Nonetheless, the temporal difference highlights only that John’s military retirement pay at the time it came to Sandra was subject to later reduction (should John exercise a waiver to receive disability benefits to which he is entitled). The state court did not extinguish (and most likely would not have had the legal power to extinguish) that future contingency. The existence of that contingency meant that the value of Sandra’s share of military retirement pay was possibly worth less—perhaps less than Sandra and others thought—at the time of the divorce. So too is an ownership interest in property (say, A’s property interest in Blackacre) worth less if it is subject to defeasance or termination upon the occurrence of a later event (say, B’s death). See generally Restatement (Third) of Property §24.3 (2010) (describing property interests that are defeasible); id., §25.3, and Comment a (describing contingent future interests subject to divestment).
We see nothing in this circumstance that makes the reimbursement award to Sandra any the less an award of the portion of military retirement pay that John waived in order to obtain disability benefits. And that is the portion that Congress omitted from the Act’s definition of “disposable retired pay,” namely, the portion that federal law prohibits state courts from awarding to a divorced veteran’s former spouse. Mansell, supra, at 589. That the Arizona courts referred to Sandra’s interest in the waiv-able portion as having “vested” does not help. Statecourts cannot “vest” that which (under governing federal law) they lack the authority to give. Cf.
38 U. S. C. §5301(a)(1) (providing that disability benefits are gener-ally nonassignable). Accordingly, while the divorce decree might be said to “vest” Sandra with an immediate right to half of John’s military retirement pay, that interest is, at most, contingent, depending for its amount on a subsequent condition: John’s possible waiver of that pay.
Neither can the State avoid Mansell by describing the family court order as an order requiring John to “reimburse” or to “indemnify” Sandra, rather than an order that divides property. The difference is semantic and nothing more. The principal reason the state courts have given for ordering reimbursement or indemnification is that they wish to restore the amount previously awarded as community property, i.e., to restore that portion of retirement pay lost due to the postdivorce waiver. And we note that here, the amount of indemnification mirrors the waived retirement pay, dollar for dollar. Regardless of their form, such reimbursement and indemnification orders displace the federal rule and stand as an obstacle to the accomplishment and execution of the purposes and objectives of Congress. All such orders are thus pre-empted.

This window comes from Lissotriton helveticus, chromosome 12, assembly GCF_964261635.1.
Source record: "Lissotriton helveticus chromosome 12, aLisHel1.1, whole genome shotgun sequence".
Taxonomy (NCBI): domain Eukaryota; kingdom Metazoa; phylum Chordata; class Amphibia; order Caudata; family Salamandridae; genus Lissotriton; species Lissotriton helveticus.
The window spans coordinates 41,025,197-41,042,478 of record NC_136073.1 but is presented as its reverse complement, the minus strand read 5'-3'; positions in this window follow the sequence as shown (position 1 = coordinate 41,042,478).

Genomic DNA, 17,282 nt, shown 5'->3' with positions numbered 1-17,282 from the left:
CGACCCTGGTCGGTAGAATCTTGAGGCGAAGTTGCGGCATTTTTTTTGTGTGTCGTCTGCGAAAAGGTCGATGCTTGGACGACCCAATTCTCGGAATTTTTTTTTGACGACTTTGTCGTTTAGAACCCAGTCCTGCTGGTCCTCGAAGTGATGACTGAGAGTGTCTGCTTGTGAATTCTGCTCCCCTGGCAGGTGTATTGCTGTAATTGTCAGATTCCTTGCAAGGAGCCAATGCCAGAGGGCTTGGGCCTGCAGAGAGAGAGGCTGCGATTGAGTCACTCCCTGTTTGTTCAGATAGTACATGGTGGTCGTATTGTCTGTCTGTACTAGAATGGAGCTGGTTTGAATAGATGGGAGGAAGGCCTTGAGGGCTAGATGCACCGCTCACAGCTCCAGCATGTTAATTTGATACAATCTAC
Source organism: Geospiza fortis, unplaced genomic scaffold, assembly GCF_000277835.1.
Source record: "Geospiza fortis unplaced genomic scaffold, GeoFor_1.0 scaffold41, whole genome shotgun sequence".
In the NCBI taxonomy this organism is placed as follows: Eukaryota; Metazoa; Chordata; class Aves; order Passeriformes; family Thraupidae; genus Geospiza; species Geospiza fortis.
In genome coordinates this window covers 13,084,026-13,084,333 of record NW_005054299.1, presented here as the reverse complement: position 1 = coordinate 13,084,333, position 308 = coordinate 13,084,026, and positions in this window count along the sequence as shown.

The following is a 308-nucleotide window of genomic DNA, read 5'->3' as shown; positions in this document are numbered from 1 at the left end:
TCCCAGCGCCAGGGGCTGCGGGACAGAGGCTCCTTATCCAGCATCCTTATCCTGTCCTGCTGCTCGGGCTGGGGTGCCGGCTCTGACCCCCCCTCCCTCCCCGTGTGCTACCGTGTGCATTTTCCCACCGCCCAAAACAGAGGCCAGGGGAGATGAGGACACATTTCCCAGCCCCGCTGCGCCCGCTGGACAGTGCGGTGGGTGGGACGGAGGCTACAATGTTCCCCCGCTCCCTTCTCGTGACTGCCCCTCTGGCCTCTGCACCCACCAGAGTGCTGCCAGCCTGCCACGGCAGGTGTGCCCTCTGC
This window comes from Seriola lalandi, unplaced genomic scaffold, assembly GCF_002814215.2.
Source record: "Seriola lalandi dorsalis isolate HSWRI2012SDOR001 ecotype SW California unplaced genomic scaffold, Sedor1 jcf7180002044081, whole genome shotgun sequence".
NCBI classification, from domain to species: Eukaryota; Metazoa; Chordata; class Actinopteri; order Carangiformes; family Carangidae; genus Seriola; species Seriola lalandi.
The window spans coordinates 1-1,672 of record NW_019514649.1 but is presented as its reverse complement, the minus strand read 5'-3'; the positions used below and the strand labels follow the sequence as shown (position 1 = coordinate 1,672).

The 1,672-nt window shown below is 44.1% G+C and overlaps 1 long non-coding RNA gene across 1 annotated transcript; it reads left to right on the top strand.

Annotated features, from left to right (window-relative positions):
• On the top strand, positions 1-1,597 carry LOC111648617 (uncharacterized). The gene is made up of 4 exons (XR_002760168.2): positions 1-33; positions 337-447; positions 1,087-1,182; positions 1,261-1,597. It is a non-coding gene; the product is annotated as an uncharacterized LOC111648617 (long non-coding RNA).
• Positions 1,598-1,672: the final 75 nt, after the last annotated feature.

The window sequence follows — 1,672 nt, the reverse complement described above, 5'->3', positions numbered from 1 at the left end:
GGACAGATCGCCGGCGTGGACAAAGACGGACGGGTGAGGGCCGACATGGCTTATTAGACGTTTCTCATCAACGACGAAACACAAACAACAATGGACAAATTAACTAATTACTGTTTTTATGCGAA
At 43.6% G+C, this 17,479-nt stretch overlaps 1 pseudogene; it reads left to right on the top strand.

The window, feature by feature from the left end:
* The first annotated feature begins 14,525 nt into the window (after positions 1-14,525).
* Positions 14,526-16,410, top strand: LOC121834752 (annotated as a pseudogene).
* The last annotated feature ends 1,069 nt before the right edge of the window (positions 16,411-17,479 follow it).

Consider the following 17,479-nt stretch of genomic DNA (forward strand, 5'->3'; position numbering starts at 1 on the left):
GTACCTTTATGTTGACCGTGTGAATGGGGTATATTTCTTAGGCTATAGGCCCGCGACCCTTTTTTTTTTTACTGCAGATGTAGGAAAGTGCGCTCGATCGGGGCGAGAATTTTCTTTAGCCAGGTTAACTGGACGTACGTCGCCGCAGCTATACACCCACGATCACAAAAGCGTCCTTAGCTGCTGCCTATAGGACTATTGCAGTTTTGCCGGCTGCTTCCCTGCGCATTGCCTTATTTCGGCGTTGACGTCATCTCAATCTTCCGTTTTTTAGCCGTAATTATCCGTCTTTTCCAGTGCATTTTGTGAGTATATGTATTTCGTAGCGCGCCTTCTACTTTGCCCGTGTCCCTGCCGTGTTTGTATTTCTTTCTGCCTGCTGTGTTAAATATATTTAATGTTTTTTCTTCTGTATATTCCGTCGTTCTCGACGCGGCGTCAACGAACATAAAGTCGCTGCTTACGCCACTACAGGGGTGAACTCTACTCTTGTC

The basic reasons McCarty gave for believing that Congress intended to exempt military retirement pay from state community property laws apply a fortiori to disability pay. See 453 U. S., at 232–235 (describing the federal interests in attracting and retaining military personnel). And those reasons apply with equal force to a veteran’s postdivorce waiver to receive disability benefits to which he or she has become entitled.
We recognize, as we recognized in Mansell, the hardship that congressional pre-emption can sometimes work on divorcing spouses. See 490 U. S., at 594. But we note that a family court, when it first determines the value of a family’s assets, remains free to take account of the contingency that some military retirement pay might be waived, or, as the petitioner himself recognizes, take account of reductions in value when it calculates or recalculates the need for spousal support. See Rose v. Rose,
481 U. S. 619
–634, and n. 6 (1987);
10 U. S. C. §1408(e)(6).
We need not and do not decide these matters, for here the state courts made clear that the original divorce decree divided the whole of John’s military retirement pay, and their decisions rested entirely upon the need to restore Sandra’s lost portion. Consequently, the determination of the Supreme Court of Arizona must be reversed. See Mansell, supra, at 594.
The judgment of the Supreme Court of Arizona is reversed, and the case is remanded for further proceedings not inconsistent with this opinion.
It is so ordered.
Justice Gorsuch took no part in the consideration or decision of this case.
SUPREME COURT OF THE UNITED STATES
JOHN HOWELL, PETITIONER v. SANDRA HOWELL
on writ of certiorari to the supreme court of arizona
[May 15, 2017]
Justice Thomas, concurring in part and concurring in the judgment.
I join all of the opinion of the Court except its brief discussion of “purposes and objectives” pre-emption. Ante, at 8. As I have previously explained, “[t]hat framework is an illegitimate basis for finding the pre-emption of state law.” Hillman v. Maretta, 569 U. S. ___, ___ (2013) (Thomas, J., concurring in judgment) (slip op., at 1); see also Wyeth v. Levine,
555 U. S. 555,
(same). In any event, that framework is not necessary to support the Court’s judgment in this case.